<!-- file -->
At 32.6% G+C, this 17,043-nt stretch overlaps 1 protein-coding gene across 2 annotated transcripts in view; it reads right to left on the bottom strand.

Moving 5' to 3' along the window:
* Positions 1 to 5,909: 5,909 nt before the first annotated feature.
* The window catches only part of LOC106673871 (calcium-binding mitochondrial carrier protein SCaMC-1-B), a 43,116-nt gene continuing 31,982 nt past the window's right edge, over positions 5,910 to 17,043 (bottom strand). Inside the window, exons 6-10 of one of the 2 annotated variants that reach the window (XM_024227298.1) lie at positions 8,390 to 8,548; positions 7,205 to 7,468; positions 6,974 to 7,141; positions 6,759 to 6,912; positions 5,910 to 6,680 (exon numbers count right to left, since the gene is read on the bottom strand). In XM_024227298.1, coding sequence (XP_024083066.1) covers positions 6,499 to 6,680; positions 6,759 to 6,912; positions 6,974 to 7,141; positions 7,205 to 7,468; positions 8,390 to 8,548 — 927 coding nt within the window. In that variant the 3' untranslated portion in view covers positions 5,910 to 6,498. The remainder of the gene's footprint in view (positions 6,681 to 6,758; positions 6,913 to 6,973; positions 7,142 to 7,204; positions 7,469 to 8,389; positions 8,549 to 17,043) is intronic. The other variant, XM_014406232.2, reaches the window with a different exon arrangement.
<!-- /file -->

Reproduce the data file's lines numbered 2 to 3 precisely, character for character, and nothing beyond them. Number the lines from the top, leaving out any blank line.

Moving 5' to 3' along the window:
* Positions 1 to 5,909: 5,909 nt before the first annotated feature.